Monday, June 23, 2014

“Try lip-reading someone who’s got a mustache.” BSC #30: Mary Anne and the Great Romance (1990)

I wasn’t ready to go back and finish my British book by reading #45 just yet. So I decided to flash back in time to a book that I blogged but the entry got lost to the mists of time. Enjoy!
Richard and Sharon have decided to get married! (Like anyone didn’t see that coming at some point.) They want to just do a small justice of the peace affair, but Dawn and MA talk them into having an actual shindig, with a church wedding and a fancy dinner afterwards. They deal with realities like Mary Anne being upset about having to move and Jeff not really knowing Richard at all, but of course the wedding itself is romantic and perfect. And Mary Anne and Dawn decide to share a bedroom.
Meanwhile, the Arnold twins (in the most obvious foreshadowing EVER) are fighting and unhappy despite the fact that they are allowed to not dress alike anymore. Marilyn has no friends, so she makes one up because she’s jealous of Carolyn’s friends. Finally, they decide to have separate bedrooms and decorate them in their own styles, and they become friends again.
Interesting tidbits
The Cover! That’s a mighty big wedding cake for such a small wedding. And I can’t remember for certain, but I think both Dawn and Mary Anne are wearing Laura Ashley at the wedding.

This was the first book of the “new” decade.
Sharon-ism: she left a high heel in the vegetable crisper. (One of the most fun things about writing fanfiction in that household is deciding what Sharon’s going to put where.)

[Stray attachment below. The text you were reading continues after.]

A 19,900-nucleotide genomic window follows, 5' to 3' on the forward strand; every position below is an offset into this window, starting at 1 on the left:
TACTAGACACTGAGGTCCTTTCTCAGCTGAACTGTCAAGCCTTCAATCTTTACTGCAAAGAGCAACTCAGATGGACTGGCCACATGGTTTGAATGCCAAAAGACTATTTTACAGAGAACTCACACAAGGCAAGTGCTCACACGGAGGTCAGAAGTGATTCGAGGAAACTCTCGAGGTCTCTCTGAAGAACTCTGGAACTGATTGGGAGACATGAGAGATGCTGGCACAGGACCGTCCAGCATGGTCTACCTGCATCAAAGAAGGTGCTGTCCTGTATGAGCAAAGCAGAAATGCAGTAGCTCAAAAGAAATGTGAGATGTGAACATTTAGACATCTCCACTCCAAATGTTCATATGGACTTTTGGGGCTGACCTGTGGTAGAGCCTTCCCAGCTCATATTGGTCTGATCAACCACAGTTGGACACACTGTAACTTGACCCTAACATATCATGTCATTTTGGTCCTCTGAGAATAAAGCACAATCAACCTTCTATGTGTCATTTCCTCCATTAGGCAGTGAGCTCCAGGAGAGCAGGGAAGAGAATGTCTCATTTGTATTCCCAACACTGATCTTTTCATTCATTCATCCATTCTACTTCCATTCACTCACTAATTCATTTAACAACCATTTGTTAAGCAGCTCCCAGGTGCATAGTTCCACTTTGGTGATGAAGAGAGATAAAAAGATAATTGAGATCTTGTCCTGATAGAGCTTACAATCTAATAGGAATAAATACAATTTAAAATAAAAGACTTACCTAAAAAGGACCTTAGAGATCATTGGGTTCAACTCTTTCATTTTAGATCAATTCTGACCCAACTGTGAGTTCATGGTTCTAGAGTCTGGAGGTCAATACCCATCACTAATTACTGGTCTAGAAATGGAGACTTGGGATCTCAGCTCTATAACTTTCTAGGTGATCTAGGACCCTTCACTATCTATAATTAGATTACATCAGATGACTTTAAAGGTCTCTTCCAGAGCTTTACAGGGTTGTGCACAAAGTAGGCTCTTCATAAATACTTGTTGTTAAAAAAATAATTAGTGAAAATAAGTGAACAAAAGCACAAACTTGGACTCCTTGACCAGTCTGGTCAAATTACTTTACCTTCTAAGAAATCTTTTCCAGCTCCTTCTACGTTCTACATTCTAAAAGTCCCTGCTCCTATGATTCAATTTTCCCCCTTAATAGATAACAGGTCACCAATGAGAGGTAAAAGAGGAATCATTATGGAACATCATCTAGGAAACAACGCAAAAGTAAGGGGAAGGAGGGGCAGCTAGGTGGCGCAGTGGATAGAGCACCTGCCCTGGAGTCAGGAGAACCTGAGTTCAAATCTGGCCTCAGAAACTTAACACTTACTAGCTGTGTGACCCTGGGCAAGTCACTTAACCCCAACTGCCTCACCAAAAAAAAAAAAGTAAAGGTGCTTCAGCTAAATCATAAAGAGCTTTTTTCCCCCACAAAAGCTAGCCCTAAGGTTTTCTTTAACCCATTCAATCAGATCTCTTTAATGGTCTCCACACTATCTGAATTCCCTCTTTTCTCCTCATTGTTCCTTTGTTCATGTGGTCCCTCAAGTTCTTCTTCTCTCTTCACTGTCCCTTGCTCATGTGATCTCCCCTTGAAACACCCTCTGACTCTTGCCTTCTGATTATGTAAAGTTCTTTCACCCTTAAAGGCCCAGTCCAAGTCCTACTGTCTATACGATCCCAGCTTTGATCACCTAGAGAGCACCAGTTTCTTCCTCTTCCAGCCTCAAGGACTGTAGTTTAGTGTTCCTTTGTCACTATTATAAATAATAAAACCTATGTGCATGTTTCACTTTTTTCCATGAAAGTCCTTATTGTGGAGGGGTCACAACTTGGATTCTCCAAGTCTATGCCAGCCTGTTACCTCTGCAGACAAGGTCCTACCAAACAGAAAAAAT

Let’s say that you were given a cover-less BSC book, one you’d never read before. You could always tell when a plot point is going to figure big into the plot. If something that normally would be covered in chapter 2 in one sentence is explained in elaborate detail in the first two pages of the book, it will be very important. The first two pages of this book are all about Sharon’s divorce and how Richard and Sharon used to date as teens.
I remember noticing this as a child on about my 16th read-through of this book: Claudia gives out M&M’s during a meeting, and at one point it’s written M&Ms and twice it’s written M and Ms. They’re actually supposed to have the apostrophe they were named after two people whose name started with M, so both ways it’s written in the book are wrong.
I want to know what Marilyn’s been watching on television (or what books she’s been reading.) When she invents her friend, Gozzie Kunka, she gives all these crazy details to what has happened to Gozzie through the years. And they’re pretty good, too—good enough to fool Mary Anne.
Carolyn’s been hanging out with Vanessa and Haley and Charlotte (but not Becca, interestingly enough). That’s something that doesn’t seem to have kept up in later books.
There’s something really sweet about the fact that Richard kisses both Mary Anne and Tigger when he comes home.
Um. Why does Mary Anne have to ask how old Sharon will be on her birthday? She knows that she and Richard are the same age (give or take). So unless she doesn’t know how old her own father is, it’s kind of a silly question. (Plus, she's seen their yearbook and knows what year they graduated. It doesn't take Stacey the Math Whiz to figure out how old they are.)
I remembered wanting to play Sardines as a kid, but there were never enough of us for the game to really be worthwhile.
The title-quote comes from Mary Anne’s diatribe explaining why Matt doesn’t read lips. I remember standing in front of the mirror and trying to read my own lips after reading this.
I think this exchange sums up the Marilyn-Carolyn subplot: Mary Anne (playing with a kaleidoscope) Right now, I see a thousand Carolyns moving around. Marilyn: Great.